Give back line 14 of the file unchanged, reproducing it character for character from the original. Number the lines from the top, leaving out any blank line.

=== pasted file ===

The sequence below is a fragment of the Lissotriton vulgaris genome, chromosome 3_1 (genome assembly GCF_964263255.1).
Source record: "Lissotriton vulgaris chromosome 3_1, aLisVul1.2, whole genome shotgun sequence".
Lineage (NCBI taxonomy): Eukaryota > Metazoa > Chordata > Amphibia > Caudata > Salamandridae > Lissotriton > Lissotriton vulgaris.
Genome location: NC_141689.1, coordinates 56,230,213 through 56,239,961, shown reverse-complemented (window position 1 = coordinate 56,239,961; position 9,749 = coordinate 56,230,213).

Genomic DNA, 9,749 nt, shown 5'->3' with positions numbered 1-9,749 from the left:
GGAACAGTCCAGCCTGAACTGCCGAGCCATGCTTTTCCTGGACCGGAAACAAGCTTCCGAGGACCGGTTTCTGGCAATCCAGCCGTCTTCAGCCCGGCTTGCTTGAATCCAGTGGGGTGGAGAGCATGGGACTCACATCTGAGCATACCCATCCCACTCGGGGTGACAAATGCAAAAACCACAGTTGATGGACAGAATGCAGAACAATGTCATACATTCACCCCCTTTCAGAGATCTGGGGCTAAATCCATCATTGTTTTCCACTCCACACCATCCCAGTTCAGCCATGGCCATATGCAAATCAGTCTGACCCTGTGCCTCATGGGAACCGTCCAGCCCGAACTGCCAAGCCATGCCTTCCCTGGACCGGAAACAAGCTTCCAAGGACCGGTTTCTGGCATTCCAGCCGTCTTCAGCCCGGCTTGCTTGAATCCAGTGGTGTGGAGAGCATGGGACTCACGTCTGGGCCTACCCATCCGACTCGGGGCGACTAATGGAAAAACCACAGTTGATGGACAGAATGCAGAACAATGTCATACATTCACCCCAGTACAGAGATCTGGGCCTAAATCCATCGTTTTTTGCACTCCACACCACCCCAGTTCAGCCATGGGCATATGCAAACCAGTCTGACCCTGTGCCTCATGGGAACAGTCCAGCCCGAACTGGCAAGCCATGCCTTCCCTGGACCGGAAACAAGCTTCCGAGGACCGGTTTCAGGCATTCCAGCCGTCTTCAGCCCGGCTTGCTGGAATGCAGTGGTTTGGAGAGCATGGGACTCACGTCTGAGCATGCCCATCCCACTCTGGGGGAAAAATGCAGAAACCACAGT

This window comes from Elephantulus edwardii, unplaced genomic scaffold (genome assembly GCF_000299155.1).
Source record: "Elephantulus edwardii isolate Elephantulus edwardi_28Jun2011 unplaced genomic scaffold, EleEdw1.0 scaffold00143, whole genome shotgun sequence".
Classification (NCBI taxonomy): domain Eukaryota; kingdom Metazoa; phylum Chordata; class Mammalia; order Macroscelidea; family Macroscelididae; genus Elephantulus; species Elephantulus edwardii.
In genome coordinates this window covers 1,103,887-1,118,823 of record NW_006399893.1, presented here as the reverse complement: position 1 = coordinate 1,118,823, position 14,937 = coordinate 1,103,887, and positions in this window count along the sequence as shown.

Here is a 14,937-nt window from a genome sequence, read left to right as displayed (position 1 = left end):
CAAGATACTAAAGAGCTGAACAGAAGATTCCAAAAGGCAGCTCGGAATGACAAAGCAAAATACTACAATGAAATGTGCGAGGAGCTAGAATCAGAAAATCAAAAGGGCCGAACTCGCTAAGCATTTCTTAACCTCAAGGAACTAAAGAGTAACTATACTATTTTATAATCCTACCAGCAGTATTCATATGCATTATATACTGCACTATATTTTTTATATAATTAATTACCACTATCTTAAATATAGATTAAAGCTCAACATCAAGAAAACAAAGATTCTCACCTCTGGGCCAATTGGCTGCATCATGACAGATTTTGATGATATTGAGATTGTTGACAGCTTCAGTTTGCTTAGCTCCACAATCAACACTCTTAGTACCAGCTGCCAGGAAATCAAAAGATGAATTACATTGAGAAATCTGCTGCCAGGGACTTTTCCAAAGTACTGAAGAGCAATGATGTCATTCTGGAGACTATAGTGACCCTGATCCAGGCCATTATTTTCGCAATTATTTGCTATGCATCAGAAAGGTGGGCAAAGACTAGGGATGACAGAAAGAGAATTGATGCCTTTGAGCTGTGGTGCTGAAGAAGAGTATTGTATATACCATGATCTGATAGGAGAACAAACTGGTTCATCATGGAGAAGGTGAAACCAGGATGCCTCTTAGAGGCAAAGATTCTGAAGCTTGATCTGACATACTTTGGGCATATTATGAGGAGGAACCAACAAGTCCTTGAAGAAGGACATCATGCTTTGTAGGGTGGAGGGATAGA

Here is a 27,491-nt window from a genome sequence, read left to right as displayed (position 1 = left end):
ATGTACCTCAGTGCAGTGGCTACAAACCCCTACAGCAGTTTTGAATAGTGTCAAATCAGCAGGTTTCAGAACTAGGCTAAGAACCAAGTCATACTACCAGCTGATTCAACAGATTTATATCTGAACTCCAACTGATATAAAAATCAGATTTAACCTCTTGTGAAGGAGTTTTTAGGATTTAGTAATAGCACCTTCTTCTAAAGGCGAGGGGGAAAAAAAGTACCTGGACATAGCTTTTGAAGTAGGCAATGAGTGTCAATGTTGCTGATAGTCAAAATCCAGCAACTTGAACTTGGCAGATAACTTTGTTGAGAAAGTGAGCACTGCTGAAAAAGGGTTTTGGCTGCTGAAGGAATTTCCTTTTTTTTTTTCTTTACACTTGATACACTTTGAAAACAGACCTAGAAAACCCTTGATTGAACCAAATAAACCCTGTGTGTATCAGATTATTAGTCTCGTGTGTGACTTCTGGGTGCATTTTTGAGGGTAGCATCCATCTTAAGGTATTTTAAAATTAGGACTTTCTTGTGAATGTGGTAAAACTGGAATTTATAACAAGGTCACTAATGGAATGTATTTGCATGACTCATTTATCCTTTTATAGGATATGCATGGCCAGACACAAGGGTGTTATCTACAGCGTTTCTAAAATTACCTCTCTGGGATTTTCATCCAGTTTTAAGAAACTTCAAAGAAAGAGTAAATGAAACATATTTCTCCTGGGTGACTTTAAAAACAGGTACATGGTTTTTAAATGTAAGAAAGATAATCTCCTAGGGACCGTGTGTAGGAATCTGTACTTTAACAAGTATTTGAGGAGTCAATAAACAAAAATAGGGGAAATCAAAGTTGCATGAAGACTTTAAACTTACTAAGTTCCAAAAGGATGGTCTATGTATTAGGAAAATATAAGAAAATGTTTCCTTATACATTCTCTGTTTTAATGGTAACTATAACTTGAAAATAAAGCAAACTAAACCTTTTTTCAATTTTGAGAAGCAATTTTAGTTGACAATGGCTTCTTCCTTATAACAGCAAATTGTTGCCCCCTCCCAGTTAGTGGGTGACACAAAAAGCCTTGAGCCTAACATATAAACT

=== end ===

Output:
ATGTACCTCAGTGCAGTGGCTACAAACCCCTACAGCAGTTTTGAATAGTGTCAAATCAGCAGGTTTCAGAACTAGGCTAAGAACCAAGTCATACTACCAGCTGATTCAACAGATTTATATCTGAACTCCAACTGATATAAAAATCAGATTTAACCTCTTGTGAAGGAGTTTTTAGGATTTAGTAATAGCACCTTCTTCTAAAGGCGAGGGGGAAAAAAAGTACCTGGACATAGCTTTTGAAGTAGGCAATGAGTGTCAATGTTGCTGATAGTCAAAATCCAGCAACTTGAACTTGGCAGATAACTTTGTTGAGAAAGTGAGCACTGCTGAAAAAGGGTTTTGGCTGCTGAAGGAATTTCCTTTTTTTTTTTCTTTACACTTGATACACTTTGAAAACAGACCTAGAAAACCCTTGATTGAACCAAATAAACCCTGTGTGTATCAGATTATTAGTCTCGTGTGTGACTTCTGGGTGCATTTTTGAGGGTAGCATCCATCTTAAGGTATTTTAAAATTAGGACTTTCTTGTGAATGTGGTAAAACTGGAATTTATAACAAGGTCACTAATGGAATGTATTTGCATGACTCATTTATCCTTTTATAGGATATGCATGGCCAGACACAAGGGTGTTATCTACAGCGTTTCTAAAATTACCTCTCTGGGATTTTCATCCAGTTTTAAGAAACTTCAAAGAAAGAGTAAATGAAACATATTTCTCCTGGGTGACTTTAAAAACAGGTACATGGTTTTTAAATGTAAGAAAGATAATCTCCTAGGGACCGTGTGTAGGAATCTGTACTTTAACAAGTATTTGAGGAGTCAATAAACAAAAATAGGGGAAATCAAAGTTGCATGAAGACTTTAAACTTACTAAGTTCCAAAAGGATGGTCTATGTATTAGGAAAATATAAGAAAATGTTTCCTTATACATTCTCTGTTTTAATGGTAACTATAACTTGAAAATAAAGCAAACTAAACCTTTTTTCAATTTTGAGAAGCAATTTTAGTTGACAATGGCTTCTTCCTTATAACAGCAAATTGTTGCCCCCTCCCAGTTAGTGGGTGACACAAAAAGCCTTGAGCCTAACATATAAACT